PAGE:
Stages of Team Development – Forming, Storming, Norming, Performing
In the world of business team building and team development has become one of the foundational vehicles of success. However, team effectiveness is enhanced by a team’s commitment to reflection and on-going evaluation. This means that there must be an evaluation of accomplishments in terms of meeting specific goals, working well together and producing higher skilled leaders for continued innovation. For teams to be high-performing in this manner it is essential for them to understand team development as an organic corporate lifestyle.
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Understanding team development, and the different lifecycles, is important for any corporation, whether you put together your own team building program, or enlist a team and corporate consultant. The most commonly used framework for a team’s stages of development was developed in the mid-1960s by Bruce W. Tuckman, now a psychology professor at Ohio State University. Initially, there are five concepts to this philosophy. However, many corporations are only concerned with four of them while they do a “rinse and repeat” action.
Team Development Starts with Forming
Tuckman brought forth the idea that team development begins with actually forming teams. While this may sound elementary it is a crucial first step. The forming stage of any team is important because this is where the members of the team get to know one another, exchange some personal information, and make new friends.
There is something to be said about team chemistry. Many times corporations leave this beginning step to chance. They base teams on departments, offices, and the way that desks are arranged. However, that is not necessarily the best way. The forming stage should take some time before you finalize members. A few, simple team building games can help solidify final team members.
Team Development Continues with Storming
This stage in the lifecycle of team development is much like that of storming a beachhead in times of war. In the storming stage the team now addresses issues head-on such as what problems they are really supposed to solve, how they will function independently and together, and what leadership model they will accept.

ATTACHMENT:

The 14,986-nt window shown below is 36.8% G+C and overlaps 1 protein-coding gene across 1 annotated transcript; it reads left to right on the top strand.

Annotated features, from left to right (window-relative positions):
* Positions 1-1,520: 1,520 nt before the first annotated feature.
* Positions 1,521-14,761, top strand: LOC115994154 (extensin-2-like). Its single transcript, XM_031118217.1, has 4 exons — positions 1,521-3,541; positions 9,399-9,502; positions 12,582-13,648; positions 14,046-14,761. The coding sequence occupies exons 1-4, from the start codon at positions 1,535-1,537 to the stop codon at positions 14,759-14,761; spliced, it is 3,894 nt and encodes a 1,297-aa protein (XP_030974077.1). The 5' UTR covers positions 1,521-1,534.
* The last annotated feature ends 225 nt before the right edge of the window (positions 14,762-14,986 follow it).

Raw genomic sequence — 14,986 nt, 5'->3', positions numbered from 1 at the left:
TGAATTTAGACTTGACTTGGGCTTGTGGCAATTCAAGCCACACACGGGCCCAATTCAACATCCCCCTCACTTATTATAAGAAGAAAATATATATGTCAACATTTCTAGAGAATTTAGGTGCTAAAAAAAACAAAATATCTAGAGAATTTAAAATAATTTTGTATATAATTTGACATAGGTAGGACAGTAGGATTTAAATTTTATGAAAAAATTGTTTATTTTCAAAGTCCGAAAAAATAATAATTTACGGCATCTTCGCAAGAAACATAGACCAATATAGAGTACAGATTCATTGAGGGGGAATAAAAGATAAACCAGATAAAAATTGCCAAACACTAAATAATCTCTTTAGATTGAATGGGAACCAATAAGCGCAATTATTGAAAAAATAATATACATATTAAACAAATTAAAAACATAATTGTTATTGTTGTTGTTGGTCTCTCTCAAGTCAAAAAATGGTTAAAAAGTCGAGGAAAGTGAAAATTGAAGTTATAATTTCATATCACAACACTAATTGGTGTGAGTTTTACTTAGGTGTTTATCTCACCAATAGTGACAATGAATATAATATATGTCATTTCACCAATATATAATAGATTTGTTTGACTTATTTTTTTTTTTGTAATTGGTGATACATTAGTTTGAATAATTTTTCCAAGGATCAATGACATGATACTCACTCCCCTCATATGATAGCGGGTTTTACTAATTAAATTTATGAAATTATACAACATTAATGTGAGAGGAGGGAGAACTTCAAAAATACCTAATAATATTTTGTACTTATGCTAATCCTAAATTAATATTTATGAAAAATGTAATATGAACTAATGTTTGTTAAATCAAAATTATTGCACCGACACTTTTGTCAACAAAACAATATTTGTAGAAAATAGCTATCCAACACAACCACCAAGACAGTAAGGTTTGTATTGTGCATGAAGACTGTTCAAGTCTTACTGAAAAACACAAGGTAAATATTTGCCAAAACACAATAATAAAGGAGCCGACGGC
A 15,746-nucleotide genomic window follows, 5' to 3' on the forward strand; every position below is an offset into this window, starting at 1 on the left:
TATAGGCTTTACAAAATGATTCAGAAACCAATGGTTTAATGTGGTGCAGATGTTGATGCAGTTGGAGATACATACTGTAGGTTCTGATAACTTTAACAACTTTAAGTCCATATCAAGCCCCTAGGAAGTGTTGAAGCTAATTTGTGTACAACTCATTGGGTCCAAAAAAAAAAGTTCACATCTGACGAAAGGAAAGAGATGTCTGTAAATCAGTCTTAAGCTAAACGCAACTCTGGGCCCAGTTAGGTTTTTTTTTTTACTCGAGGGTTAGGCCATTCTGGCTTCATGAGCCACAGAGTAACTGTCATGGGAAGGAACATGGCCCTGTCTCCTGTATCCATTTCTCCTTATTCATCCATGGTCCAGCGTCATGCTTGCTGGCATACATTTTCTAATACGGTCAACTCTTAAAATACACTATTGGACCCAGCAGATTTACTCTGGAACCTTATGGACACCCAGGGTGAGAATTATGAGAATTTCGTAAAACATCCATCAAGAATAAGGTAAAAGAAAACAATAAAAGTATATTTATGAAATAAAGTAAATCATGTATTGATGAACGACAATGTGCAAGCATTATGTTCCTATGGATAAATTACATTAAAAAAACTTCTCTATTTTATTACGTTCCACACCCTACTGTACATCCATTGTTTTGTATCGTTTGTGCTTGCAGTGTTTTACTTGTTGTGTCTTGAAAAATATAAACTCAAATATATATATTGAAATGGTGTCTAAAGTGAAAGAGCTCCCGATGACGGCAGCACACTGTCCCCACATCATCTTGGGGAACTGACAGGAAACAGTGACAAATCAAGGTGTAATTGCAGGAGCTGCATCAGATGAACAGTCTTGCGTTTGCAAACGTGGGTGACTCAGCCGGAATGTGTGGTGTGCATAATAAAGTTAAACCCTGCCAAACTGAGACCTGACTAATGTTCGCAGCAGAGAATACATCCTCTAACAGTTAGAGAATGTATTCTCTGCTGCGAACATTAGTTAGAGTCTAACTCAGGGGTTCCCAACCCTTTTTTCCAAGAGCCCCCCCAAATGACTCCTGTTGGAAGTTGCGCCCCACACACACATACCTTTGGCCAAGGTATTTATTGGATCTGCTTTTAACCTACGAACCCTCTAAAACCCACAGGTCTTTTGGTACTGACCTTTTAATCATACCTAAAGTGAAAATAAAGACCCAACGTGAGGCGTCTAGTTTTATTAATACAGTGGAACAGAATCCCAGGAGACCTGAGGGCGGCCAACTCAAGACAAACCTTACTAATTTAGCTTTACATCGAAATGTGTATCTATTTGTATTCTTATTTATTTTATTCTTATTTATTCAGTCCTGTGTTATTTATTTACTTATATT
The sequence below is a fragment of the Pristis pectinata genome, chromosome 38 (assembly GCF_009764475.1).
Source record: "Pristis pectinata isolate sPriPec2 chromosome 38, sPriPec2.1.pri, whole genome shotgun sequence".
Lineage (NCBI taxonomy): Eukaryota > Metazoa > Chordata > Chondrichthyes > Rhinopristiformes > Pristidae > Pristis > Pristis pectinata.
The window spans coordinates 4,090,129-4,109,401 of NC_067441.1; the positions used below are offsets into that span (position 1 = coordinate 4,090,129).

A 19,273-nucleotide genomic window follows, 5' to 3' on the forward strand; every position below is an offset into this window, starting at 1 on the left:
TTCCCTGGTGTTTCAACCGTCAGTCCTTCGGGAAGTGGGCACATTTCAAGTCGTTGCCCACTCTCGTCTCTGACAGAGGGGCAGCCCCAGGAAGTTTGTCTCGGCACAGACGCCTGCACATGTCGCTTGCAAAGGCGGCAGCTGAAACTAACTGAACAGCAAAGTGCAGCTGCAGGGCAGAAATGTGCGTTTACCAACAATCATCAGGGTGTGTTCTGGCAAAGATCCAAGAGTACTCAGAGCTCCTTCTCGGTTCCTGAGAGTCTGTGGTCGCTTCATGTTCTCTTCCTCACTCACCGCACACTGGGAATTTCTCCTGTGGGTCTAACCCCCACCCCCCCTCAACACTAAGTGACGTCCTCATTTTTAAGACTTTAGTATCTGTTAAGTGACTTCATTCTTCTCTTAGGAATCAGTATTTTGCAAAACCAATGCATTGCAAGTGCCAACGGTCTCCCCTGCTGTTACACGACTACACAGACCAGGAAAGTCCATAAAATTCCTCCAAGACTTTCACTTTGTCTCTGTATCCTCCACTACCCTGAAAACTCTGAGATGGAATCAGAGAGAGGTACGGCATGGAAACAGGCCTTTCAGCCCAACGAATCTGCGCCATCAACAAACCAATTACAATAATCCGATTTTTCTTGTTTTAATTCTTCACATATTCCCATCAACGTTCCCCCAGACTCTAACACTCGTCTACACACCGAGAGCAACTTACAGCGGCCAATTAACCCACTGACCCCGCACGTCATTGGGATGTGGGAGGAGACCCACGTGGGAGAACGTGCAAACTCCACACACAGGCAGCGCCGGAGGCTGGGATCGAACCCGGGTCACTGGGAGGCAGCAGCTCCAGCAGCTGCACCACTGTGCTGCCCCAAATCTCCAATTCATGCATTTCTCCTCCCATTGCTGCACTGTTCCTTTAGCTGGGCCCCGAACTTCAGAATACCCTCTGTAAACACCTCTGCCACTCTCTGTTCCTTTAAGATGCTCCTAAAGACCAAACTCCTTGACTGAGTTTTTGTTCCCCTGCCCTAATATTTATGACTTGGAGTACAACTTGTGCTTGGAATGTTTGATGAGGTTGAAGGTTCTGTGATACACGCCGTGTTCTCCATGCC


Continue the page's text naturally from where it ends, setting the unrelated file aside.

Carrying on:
There is a tendency after the forming stage for teams to be left a little dazed and confused when problems arise. In many cases they revert back to their “old” thinking and trying to force issues and rely on individual performances. The storming stage does not allow for any of this confusion to set in. This is where team members open up to each other and confront each other’s ideas and perspectives. However, it is also left up to strong leadership to move the team through this storming.
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Norming Becomes the Norm
As teams begin to be familiar with each other they can now start to set goals and make plans for how they work together and what needs to be accomplished. There is no longer any type of leadership issues or questions about how to combat problems or be involved in the overall work process.
Performing at High Levels
The final outcome of any team development is a high level of performance. Tuckman puts forth that this is the stage in development where, “Commitment to the team’s mission is high and the competence of team members is also high.”
Performing at high levels is achieved through the evaluations the team goes through, but also the team exercises and problem solving games they “practice” with. As new skills are learned and skills known are improved levels of performance are escalated to high levels.
Goals, plans, innovation, accomplishments and pride are all hallmarks of this stage in team development. They should be celebrated and recognized.
Team Development Does Not Stop
Any corporation that takes on team building and the team concept should realize that team development is ongoing. After you have reached this fourth stage a “rinse and repeat” action is necessary. Continued commitment to your personnel can only mean continued success in your business sector and their personal lives.